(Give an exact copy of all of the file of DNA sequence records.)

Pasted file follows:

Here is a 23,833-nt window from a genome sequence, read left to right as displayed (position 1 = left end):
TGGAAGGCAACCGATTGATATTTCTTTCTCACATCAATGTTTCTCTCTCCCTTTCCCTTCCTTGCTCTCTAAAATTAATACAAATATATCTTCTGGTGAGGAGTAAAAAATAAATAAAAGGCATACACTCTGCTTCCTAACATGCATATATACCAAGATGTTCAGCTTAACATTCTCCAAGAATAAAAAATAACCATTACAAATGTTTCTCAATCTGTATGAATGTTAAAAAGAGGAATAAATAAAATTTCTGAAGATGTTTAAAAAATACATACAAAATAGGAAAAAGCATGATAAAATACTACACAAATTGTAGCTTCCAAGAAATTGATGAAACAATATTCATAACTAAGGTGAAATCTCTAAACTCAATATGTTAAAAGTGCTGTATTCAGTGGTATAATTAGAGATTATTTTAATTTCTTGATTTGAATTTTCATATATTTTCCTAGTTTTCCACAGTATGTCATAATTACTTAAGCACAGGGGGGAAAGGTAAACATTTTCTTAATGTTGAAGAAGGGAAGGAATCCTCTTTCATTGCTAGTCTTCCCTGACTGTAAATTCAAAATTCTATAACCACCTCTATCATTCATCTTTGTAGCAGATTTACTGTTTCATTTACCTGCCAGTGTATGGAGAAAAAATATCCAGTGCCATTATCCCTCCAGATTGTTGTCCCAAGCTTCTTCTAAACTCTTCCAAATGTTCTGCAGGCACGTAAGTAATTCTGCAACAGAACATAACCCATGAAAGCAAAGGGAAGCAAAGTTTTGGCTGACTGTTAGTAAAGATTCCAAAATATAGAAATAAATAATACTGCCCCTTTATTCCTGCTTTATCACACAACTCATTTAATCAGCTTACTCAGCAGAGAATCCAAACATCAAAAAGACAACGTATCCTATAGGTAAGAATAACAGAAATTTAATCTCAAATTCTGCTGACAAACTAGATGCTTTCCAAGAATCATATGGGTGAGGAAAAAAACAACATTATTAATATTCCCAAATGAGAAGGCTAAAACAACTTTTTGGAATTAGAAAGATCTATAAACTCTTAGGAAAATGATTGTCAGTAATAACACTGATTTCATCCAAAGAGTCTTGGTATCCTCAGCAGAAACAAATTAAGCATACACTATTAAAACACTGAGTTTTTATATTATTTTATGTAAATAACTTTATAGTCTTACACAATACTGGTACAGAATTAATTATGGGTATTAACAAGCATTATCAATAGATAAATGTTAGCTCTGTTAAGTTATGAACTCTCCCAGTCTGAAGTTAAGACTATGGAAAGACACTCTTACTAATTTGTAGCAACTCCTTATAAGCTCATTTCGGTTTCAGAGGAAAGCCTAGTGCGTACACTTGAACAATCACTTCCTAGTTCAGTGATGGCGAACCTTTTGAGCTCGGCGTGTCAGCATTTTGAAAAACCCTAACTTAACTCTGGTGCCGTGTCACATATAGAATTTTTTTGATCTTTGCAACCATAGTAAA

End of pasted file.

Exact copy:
Here is a 23,833-nt window from a genome sequence, read left to right as displayed (position 1 = left end):
TGGAAGGCAACCGATTGATATTTCTTTCTCACATCAATGTTTCTCTCTCCCTTTCCCTTCCTTGCTCTCTAAAATTAATACAAATATATCTTCTGGTGAGGAGTAAAAAATAAATAAAAGGCATACACTCTGCTTCCTAACATGCATATATACCAAGATGTTCAGCTTAACATTCTCCAAGAATAAAAAATAACCATTACAAATGTTTCTCAATCTGTATGAATGTTAAAAAGAGGAATAAATAAAATTTCTGAAGATGTTTAAAAAATACATACAAAATAGGAAAAAGCATGATAAAATACTACACAAATTGTAGCTTCCAAGAAATTGATGAAACAATATTCATAACTAAGGTGAAATCTCTAAACTCAATATGTTAAAAGTGCTGTATTCAGTGGTATAATTAGAGATTATTTTAATTTCTTGATTTGAATTTTCATATATTTTCCTAGTTTTCCACAGTATGTCATAATTACTTAAGCACAGGGGGGAAAGGTAAACATTTTCTTAATGTTGAAGAAGGGAAGGAATCCTCTTTCATTGCTAGTCTTCCCTGACTGTAAATTCAAAATTCTATAACCACCTCTATCATTCATCTTTGTAGCAGATTTACTGTTTCATTTACCTGCCAGTGTATGGAGAAAAAATATCCAGTGCCATTATCCCTCCAGATTGTTGTCCCAAGCTTCTTCTAAACTCTTCCAAATGTTCTGCAGGCACGTAAGTAATTCTGCAACAGAACATAACCCATGAAAGCAAAGGGAAGCAAAGTTTTGGCTGACTGTTAGTAAAGATTCCAAAATATAGAAATAAATAATACTGCCCCTTTATTCCTGCTTTATCACACAACTCATTTAATCAGCTTACTCAGCAGAGAATCCAAACATCAAAAAGACAACGTATCCTATAGGTAAGAATAACAGAAATTTAATCTCAAATTCTGCTGACAAACTAGATGCTTTCCAAGAATCATATGGGTGAGGAAAAAAACAACATTATTAATATTCCCAAATGAGAAGGCTAAAACAACTTTTTGGAATTAGAAAGATCTATAAACTCTTAGGAAAATGATTGTCAGTAATAACACTGATTTCATCCAAAGAGTCTTGGTATCCTCAGCAGAAACAAATTAAGCATACACTATTAAAACACTGAGTTTTTATATTATTTTATGTAAATAACTTTATAGTCTTACACAATACTGGTACAGAATTAATTATGGGTATTAACAAGCATTATCAATAGATAAATGTTAGCTCTGTTAAGTTATGAACTCTCCCAGTCTGAAGTTAAGACTATGGAAAGACACTCTTACTAATTTGTAGCAACTCCTTATAAGCTCATTTCGGTTTCAGAGGAAAGCCTAGTGCGTACACTTGAACAATCACTTCCTAGTTCAGTGATGGCGAACCTTTTGAGCTCGGCGTGTCAGCATTTTGAAAAACCCTAACTTAACTCTGGTGCCGTGTCACATATAGAATTTTTTTGATCTTTGCAACCATAGTAAA